Authorities in the Netherlands have arrested a developer that is suspected to be involved in money laundering through the crypto mixing service Tornado Cash.
The Fiscal Information and Investigation Service (FIOD), an agency in the Netherlands responsible for investigating financial crimes, officially announced on Friday an arrest of a 29-year-old man in Amsterdam.
The man has allegedly been involved in facilitating criminal financial flows and money laundering through the decentralized Ethereum mixer Tornado Cash, the authority said.
The FIOD pointed out that it doesn’t rule out multiple arrests in the case, noting that its Financial Advanced Cyber Team (FACT) launched a criminal investigation against Tornado Cash in June 2022.
According to the FACT, Tornado Cash has allegedly been used to conceal large-scale criminal money flows, including crypto hacks and scams.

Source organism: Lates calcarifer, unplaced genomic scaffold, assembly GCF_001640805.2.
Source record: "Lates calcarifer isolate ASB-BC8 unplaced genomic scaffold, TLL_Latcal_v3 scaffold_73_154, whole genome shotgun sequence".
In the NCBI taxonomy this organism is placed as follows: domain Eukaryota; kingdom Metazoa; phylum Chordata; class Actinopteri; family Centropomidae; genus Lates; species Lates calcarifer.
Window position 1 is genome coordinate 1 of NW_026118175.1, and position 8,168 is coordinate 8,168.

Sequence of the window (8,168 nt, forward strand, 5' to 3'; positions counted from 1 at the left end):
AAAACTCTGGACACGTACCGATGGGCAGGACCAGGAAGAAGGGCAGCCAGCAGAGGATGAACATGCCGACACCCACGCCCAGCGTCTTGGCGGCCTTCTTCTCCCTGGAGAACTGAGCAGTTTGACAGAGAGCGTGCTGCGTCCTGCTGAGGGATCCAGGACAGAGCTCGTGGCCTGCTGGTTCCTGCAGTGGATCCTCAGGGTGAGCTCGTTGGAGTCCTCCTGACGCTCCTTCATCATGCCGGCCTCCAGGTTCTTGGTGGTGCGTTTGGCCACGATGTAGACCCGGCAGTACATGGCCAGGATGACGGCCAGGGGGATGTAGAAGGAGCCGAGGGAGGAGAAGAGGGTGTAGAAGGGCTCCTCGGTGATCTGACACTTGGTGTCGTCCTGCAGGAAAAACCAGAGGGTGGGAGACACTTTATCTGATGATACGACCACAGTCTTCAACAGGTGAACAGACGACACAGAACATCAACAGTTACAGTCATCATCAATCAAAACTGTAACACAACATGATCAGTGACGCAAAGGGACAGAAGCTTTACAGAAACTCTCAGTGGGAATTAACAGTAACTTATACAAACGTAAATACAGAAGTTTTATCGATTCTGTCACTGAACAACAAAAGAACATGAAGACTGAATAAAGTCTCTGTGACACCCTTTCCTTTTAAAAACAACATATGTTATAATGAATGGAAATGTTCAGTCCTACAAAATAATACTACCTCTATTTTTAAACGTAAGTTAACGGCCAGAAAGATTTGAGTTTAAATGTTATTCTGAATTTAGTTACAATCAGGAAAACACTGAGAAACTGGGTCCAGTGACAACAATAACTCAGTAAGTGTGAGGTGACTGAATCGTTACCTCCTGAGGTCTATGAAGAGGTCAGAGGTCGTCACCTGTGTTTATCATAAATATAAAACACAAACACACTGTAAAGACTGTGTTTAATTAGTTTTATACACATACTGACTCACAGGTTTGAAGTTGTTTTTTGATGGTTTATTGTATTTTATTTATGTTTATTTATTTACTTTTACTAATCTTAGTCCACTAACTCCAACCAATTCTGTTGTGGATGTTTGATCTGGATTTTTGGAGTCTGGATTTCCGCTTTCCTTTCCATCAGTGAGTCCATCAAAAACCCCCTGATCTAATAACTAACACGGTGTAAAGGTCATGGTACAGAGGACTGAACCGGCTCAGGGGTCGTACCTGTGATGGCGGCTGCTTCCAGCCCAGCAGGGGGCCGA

“These included funds stolen through hacks by a group believed to be associated with North Korea. Tornado Cash started in 2019, and according to FACT it has since achieved a turnover of at least seven billion dollars,” the announcement notes.
The news comes shortly after the United States Treasury Department placed dozens of Tornado Cash addresses in the list of sanctions by the Office of Foreign Asset Control (OFAC) on Aug. 8. Major cryptocurrency firm and the USD Coin issuer, Circle, subsequently froze 75,000 USDC linked to OFAC-sanctioned addresses.
Due to sanctions, it became illegal for any U.S. persons and entities to interact with Tornado Cash’s smart contract addresses. Penalties for willful noncompliance can range from fines of $50,000 to $10,000,000 and 10 to 30 years imprisonment.
Related: Tornado Cash co-founder reports being kicked off GitHub as industry reacts to sanctions
Based on Ethereum, Tornado Cash is a tool allowing users to obfuscate their crypto transactions to protect their anonymity by scrambling information trails on the blockchain. Ethereum co-founder Vitalik Buterin claimed that he used Tornado Cash to donate funds to Ukraine to protect the financial privacy of the recipients.